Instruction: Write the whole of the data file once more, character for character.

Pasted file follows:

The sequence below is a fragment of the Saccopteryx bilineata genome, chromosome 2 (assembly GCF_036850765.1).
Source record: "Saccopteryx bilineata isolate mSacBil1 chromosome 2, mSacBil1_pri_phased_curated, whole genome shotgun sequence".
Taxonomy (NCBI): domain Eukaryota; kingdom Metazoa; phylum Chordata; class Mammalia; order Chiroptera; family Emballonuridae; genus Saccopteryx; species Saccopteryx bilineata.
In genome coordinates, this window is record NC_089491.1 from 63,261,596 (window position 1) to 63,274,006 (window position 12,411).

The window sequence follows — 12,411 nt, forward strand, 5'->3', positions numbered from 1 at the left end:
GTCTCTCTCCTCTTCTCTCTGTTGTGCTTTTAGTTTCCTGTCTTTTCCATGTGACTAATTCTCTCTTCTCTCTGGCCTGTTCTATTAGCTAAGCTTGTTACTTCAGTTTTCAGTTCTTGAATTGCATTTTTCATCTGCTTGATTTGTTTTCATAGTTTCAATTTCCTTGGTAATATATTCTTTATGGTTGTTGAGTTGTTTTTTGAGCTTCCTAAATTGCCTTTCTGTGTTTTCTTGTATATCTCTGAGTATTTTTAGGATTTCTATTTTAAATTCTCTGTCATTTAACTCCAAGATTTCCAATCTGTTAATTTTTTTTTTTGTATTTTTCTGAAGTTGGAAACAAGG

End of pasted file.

The sequence below is a fragment of the Saccopteryx bilineata genome, chromosome 2 (assembly GCF_036850765.1).
Source record: "Saccopteryx bilineata isolate mSacBil1 chromosome 2, mSacBil1_pri_phased_curated, whole genome shotgun sequence".
Taxonomy (NCBI): domain Eukaryota; kingdom Metazoa; phylum Chordata; class Mammalia; order Chiroptera; family Emballonuridae; genus Saccopteryx; species Saccopteryx bilineata.
In genome coordinates, this window is record NC_089491.1 from 63,261,596 (window position 1) to 63,274,006 (window position 12,411).

The window sequence follows — 12,411 nt, forward strand, 5'->3', positions numbered from 1 at the left end:
GTCTCTCTCCTCTTCTCTCTGTTGTGCTTTTAGTTTCCTGTCTTTTCCATGTGACTAATTCTCTCTTCTCTCTGGCCTGTTCTATTAGCTAAGCTTGTTACTTCAGTTTTCAGTTCTTGAATTGCATTTTTCATCTGCTTGATTTGTTTTCATAGTTTCAATTTCCTTGGTAATATATTCTTTATGGTTGTTGAGTTGTTTTTTGAGCTTCCTAAATTGCCTTTCTGTGTTTTCTTGTATATCTCTGAGTATTTTTAGGATTTCTATTTTAAATTCTCTGTCATTTAACTCCAAGATTTCCAATCTGTTAATTTTTTTTTTTGTATTTTTCTGAAGTTGGAAACAAGG